historic, period and listed buildings­

There are many historic town and country houses, some grand and some small cottages.  Although few medieval 'peasant' cottages of wattle and daub have survived there are many beautiful oak framed, brick and stone houses which have retained their quality and style over hundreds of years.

The development of different methods of construction together with the changing styles and fashions in buildings combine to enable us to date many historic houses.  Victorian extensions added to Georgian buildings or replacement facades in the 'new' style over much older buildings may, initially, hide the original age and style from view.  However, an understanding of the changing methods of construction often reveals the true age and the history of a building through a number of refurbishments and alterations, sometimes over hundreds of years.

In order to advise on historic and period buildings it is necessary for a surveyor to have long experience coupled with sympathy for and understanding of older buildings.  The surveyor needs to like and appreciate English vernacular architecture.

The Periods and Styles of English houses

Dates of period architecture relate to the reigns of Monarchs although there are no exact dates when one style changed to another.

Tudor 1485-1560   
Henry VII 1485-1509
Henry VIII 1509-1547
Edward VI 1547-1553
Mary 1553-1558
Elizabethan 1560-1603
Elizabeth I 1558-1603
Jacobean or Early Stuart 1603-1649
James I 1603-1625
Charles I 1625-1649
Cromwellian 1649-1660
Commonwealth
Carolean or Late Stuart 1660-1689
Charles II 1660-1685
James II 1685-1689
William & Mary 1689-1702
William III
and Mary
1689-1702
Queen Anne 1702-1714
Anne 1702-1714
Georgian 1714-1800
George I 1714-1727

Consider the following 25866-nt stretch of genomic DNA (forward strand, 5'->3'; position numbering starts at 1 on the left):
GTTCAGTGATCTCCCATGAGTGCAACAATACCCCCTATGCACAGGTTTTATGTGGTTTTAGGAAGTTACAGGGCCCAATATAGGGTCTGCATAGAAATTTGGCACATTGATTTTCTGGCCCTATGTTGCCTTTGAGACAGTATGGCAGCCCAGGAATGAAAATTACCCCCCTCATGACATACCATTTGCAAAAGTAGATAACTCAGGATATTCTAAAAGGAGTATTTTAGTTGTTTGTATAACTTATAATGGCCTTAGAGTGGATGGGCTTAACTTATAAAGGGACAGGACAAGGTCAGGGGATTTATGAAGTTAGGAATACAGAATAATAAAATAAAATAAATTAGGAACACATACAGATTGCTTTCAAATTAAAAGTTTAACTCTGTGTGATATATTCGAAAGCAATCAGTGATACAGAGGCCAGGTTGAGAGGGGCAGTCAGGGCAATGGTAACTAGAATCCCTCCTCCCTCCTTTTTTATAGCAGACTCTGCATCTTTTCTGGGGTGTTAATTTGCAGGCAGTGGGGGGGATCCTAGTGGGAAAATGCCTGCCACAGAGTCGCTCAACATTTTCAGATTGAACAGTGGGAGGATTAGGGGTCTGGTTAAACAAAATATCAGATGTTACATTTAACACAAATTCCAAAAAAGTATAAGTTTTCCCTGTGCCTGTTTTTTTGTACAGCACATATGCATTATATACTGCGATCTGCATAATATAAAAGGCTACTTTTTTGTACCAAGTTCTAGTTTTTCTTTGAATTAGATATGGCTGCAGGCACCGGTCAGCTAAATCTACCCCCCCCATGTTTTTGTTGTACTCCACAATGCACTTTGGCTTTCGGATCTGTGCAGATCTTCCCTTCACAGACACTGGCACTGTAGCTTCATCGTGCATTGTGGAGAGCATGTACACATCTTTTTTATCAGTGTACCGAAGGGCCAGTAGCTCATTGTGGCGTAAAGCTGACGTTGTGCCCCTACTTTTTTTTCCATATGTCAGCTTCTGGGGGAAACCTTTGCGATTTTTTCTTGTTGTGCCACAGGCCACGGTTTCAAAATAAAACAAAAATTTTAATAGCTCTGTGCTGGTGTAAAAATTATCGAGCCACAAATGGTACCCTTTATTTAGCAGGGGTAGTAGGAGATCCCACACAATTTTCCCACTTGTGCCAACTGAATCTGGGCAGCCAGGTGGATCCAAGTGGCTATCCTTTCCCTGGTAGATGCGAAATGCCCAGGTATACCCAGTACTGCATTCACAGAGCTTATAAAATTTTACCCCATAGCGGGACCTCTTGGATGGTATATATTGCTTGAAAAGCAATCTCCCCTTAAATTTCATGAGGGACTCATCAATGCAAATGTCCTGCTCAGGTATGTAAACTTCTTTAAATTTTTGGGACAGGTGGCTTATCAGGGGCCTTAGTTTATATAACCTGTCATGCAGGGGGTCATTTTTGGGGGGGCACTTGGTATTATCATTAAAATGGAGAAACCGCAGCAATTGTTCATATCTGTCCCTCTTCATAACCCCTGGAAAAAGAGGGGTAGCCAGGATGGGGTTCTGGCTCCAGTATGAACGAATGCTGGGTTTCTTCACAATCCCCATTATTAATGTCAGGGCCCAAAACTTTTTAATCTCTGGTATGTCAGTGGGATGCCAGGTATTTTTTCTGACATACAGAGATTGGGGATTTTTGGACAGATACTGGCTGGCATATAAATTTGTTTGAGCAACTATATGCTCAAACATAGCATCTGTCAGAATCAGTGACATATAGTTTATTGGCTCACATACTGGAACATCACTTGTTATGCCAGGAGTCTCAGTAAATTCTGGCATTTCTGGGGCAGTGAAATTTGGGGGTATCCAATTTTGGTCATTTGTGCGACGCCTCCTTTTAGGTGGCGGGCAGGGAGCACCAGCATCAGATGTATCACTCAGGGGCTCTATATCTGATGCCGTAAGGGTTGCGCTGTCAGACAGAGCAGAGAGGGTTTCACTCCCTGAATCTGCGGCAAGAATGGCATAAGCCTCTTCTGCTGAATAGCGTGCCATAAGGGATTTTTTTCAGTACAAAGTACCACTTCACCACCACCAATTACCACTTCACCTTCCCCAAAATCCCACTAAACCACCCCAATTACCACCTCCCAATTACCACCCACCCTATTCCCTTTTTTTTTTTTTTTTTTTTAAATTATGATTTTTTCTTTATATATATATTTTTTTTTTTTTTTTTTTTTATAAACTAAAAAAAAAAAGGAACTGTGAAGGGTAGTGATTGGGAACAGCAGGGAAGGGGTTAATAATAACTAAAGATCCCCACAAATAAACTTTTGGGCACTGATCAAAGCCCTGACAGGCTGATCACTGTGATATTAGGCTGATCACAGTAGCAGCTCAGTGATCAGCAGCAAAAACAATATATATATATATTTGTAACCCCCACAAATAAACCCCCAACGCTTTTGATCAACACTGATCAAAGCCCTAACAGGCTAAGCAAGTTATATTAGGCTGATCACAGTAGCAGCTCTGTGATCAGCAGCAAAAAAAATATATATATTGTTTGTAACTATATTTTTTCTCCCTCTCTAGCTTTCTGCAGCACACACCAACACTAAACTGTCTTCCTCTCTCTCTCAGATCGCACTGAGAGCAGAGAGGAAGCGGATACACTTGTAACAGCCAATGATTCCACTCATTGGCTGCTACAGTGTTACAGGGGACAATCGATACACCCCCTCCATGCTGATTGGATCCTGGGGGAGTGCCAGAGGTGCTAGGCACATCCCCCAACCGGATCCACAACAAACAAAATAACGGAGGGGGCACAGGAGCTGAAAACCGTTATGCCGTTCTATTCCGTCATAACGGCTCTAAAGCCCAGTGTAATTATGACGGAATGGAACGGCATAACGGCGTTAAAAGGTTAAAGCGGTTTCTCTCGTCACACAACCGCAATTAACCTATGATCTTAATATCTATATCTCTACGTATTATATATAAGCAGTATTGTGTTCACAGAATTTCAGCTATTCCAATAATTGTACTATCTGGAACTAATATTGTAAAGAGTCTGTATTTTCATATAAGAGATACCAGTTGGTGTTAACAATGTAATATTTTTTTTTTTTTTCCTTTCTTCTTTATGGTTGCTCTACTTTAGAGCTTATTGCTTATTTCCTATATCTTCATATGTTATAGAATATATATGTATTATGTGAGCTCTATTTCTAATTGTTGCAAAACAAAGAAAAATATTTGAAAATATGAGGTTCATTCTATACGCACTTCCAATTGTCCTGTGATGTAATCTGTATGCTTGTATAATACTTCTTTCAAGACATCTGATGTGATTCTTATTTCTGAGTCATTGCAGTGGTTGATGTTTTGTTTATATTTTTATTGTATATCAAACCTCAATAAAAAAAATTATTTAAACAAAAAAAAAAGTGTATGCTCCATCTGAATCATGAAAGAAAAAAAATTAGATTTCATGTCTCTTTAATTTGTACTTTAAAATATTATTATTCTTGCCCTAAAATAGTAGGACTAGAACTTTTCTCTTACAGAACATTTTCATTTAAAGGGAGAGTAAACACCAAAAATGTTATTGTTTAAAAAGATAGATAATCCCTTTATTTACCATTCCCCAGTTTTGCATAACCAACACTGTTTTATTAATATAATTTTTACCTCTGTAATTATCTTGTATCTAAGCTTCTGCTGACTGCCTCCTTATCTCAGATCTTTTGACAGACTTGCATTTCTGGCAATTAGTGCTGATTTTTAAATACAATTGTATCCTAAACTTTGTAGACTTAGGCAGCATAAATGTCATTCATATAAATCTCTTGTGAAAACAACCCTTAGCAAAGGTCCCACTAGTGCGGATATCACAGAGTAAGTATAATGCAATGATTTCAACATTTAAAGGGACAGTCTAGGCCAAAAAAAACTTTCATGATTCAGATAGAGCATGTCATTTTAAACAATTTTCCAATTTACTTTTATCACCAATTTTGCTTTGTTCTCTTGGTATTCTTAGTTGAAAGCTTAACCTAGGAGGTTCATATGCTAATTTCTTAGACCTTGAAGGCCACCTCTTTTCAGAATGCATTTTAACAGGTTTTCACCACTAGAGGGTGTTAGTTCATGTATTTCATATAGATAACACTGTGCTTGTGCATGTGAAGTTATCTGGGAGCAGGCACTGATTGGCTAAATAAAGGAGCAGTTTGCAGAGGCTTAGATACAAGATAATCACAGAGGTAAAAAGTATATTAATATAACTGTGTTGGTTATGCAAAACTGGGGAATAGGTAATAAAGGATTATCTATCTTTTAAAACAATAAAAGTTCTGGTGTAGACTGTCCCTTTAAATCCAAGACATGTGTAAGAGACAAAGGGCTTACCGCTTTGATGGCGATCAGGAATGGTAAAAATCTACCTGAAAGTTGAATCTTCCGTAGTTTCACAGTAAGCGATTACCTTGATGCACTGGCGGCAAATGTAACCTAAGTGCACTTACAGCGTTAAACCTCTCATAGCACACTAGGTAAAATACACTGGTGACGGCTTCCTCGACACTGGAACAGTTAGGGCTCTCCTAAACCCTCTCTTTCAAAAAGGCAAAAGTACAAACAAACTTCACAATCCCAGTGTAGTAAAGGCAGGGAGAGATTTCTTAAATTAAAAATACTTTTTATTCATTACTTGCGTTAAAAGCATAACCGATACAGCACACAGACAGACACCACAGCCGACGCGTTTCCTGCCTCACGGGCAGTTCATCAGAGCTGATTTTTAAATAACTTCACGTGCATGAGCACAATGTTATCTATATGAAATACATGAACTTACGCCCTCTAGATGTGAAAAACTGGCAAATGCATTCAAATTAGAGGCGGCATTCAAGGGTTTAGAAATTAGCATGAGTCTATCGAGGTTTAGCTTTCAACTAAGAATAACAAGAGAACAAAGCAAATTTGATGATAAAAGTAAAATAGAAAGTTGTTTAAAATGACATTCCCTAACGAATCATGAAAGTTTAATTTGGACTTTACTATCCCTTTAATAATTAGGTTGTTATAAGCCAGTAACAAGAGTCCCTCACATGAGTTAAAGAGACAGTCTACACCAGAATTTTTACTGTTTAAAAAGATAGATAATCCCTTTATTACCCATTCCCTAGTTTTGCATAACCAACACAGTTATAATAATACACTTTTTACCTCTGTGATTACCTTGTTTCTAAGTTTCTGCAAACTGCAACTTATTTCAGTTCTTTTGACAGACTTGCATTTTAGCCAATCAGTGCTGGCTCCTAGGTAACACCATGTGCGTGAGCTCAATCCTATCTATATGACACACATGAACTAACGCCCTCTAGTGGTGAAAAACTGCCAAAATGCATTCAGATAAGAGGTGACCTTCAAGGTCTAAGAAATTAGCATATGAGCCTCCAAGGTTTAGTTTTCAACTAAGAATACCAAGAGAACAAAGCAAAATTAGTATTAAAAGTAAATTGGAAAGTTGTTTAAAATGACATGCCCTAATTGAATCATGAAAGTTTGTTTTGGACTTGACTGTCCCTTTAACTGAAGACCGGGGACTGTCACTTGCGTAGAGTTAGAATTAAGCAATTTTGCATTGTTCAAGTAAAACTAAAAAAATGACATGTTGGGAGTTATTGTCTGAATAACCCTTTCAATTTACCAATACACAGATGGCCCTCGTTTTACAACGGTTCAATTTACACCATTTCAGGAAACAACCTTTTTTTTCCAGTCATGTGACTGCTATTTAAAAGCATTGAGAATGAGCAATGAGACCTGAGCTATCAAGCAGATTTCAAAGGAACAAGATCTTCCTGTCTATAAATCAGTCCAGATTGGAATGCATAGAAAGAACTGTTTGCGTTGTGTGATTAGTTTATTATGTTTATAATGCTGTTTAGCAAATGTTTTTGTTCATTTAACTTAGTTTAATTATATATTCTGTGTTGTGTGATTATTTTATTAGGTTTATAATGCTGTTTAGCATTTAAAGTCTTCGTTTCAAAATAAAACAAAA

George II 1727-1760
George III 1760-1820
Regency & Early Victorian 1800-1837
(George III 1811-1820)
George IV 1820-1830
William IV 1830-1837
Victorian 1837-1901
Victoria 1837-1901
Edwardian 1901-1910
Edward VII 1901-1910
  
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Why buy an older building?

Old buildings are often costly to heat and maintain, requiring continued expenditure over many years.  They do not comply with modern regulations.  They often have rooms which are too big or too small for modern living.  Nevertheless, there is a high demand for such buildings as many people wish to own and occupy a house with history, character and 'uniqueness' which is impossible to reproduce.

However, the use of 'rose-coloured spectacles' is not recommended.  Whilst we would not counsel against a romantic view of older style living this should be tempered by a well planned, practical, approach to the inevitable cost and disruption of maintenance and repair.

Many period buildings are listed as being of 'special architectural or historic interest'.  This brings regulation and the need for 'Listed Building Consent' for alteration and repair works.  This may increase costs and restrict an owner’s plans for a building.  More often, the requirement to conserve a listed building coincides with the owner’s wishes.  The high value of historic buildings is conserved by conserving the historic character and style.

Why is a building listed?

Listing of buildings of special architectural and historic interest began on 1st January 1950.  The purpose was to protect the many buildings which comprise the country’s architectural heritage from demolition and destructive alteration.  Opinions change over time.  In the 1950’s Georgian architecture was thought to be unworthy of conservation but is now highly valued.

How are buildings selected for listing?

Buildings are judged on age, rarity, architectural merit and type of construction.  Sometimes buildings linked to a famous person or historic event are listed.

Buildings retaining their original construction and built before 1700 are listed as are most which were built before 1840.  More modern buildings are judged on the remaining criteria.

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The grades of listing

Grade I
Grade II*
Grade II